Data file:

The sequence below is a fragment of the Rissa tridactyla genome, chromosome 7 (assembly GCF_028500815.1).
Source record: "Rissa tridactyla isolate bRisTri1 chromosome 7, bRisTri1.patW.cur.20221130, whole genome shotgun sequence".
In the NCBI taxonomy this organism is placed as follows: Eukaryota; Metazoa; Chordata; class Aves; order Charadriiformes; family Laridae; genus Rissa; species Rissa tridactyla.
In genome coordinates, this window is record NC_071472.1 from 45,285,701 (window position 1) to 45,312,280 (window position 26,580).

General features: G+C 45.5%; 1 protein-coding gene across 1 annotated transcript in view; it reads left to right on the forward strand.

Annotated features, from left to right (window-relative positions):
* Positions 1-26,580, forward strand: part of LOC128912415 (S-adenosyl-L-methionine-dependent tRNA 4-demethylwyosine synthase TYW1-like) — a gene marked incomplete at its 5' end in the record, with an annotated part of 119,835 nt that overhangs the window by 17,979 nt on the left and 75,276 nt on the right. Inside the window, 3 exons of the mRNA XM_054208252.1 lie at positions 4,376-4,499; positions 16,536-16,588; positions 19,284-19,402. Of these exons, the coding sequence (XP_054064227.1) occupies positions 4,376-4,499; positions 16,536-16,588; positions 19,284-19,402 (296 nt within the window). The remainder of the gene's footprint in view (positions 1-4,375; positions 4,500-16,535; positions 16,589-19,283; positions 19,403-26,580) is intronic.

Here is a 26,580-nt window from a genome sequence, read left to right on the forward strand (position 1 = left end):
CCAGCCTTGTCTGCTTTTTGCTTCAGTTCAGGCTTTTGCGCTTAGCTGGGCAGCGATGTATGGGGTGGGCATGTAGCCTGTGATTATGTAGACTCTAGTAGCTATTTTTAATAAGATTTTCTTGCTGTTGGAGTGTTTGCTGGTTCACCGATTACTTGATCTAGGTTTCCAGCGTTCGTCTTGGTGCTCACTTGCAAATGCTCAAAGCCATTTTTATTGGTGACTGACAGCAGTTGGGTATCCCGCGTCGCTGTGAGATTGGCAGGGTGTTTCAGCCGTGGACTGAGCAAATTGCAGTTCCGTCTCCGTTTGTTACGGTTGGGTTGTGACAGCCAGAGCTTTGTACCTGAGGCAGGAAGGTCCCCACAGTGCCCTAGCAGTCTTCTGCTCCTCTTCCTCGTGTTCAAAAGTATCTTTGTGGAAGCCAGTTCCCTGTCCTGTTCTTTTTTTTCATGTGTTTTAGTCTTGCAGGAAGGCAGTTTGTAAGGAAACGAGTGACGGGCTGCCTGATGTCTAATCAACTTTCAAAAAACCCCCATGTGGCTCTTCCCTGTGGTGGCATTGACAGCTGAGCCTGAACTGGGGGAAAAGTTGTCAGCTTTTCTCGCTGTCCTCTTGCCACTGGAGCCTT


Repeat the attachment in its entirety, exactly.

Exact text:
The sequence below is a fragment of the Rissa tridactyla genome, chromosome 7 (assembly GCF_028500815.1).
Source record: "Rissa tridactyla isolate bRisTri1 chromosome 7, bRisTri1.patW.cur.20221130, whole genome shotgun sequence".
In the NCBI taxonomy this organism is placed as follows: Eukaryota; Metazoa; Chordata; class Aves; order Charadriiformes; family Laridae; genus Rissa; species Rissa tridactyla.
In genome coordinates, this window is record NC_071472.1 from 45,285,701 (window position 1) to 45,312,280 (window position 26,580).

General features: G+C 45.5%; 1 protein-coding gene across 1 annotated transcript in view; it reads left to right on the forward strand.

Annotated features, from left to right (window-relative positions):
* Positions 1-26,580, forward strand: part of LOC128912415 (S-adenosyl-L-methionine-dependent tRNA 4-demethylwyosine synthase TYW1-like) — a gene marked incomplete at its 5' end in the record, with an annotated part of 119,835 nt that overhangs the window by 17,979 nt on the left and 75,276 nt on the right. Inside the window, 3 exons of the mRNA XM_054208252.1 lie at positions 4,376-4,499; positions 16,536-16,588; positions 19,284-19,402. Of these exons, the coding sequence (XP_054064227.1) occupies positions 4,376-4,499; positions 16,536-16,588; positions 19,284-19,402 (296 nt within the window). The remainder of the gene's footprint in view (positions 1-4,375; positions 4,500-16,535; positions 16,589-19,283; positions 19,403-26,580) is intronic.

Here is a 26,580-nt window from a genome sequence, read left to right on the forward strand (position 1 = left end):
CCAGCCTTGTCTGCTTTTTGCTTCAGTTCAGGCTTTTGCGCTTAGCTGGGCAGCGATGTATGGGGTGGGCATGTAGCCTGTGATTATGTAGACTCTAGTAGCTATTTTTAATAAGATTTTCTTGCTGTTGGAGTGTTTGCTGGTTCACCGATTACTTGATCTAGGTTTCCAGCGTTCGTCTTGGTGCTCACTTGCAAATGCTCAAAGCCATTTTTATTGGTGACTGACAGCAGTTGGGTATCCCGCGTCGCTGTGAGATTGGCAGGGTGTTTCAGCCGTGGACTGAGCAAATTGCAGTTCCGTCTCCGTTTGTTACGGTTGGGTTGTGACAGCCAGAGCTTTGTACCTGAGGCAGGAAGGTCCCCACAGTGCCCTAGCAGTCTTCTGCTCCTCTTCCTCGTGTTCAAAAGTATCTTTGTGGAAGCCAGTTCCCTGTCCTGTTCTTTTTTTTCATGTGTTTTAGTCTTGCAGGAAGGCAGTTTGTAAGGAAACGAGTGACGGGCTGCCTGATGTCTAATCAACTTTCAAAAAACCCCCATGTGGCTCTTCCCTGTGGTGGCATTGACAGCTGAGCCTGAACTGGGGGAAAAGTTGTCAGCTTTTCTCGCTGTCCTCTTGCCACTGGAGCCTT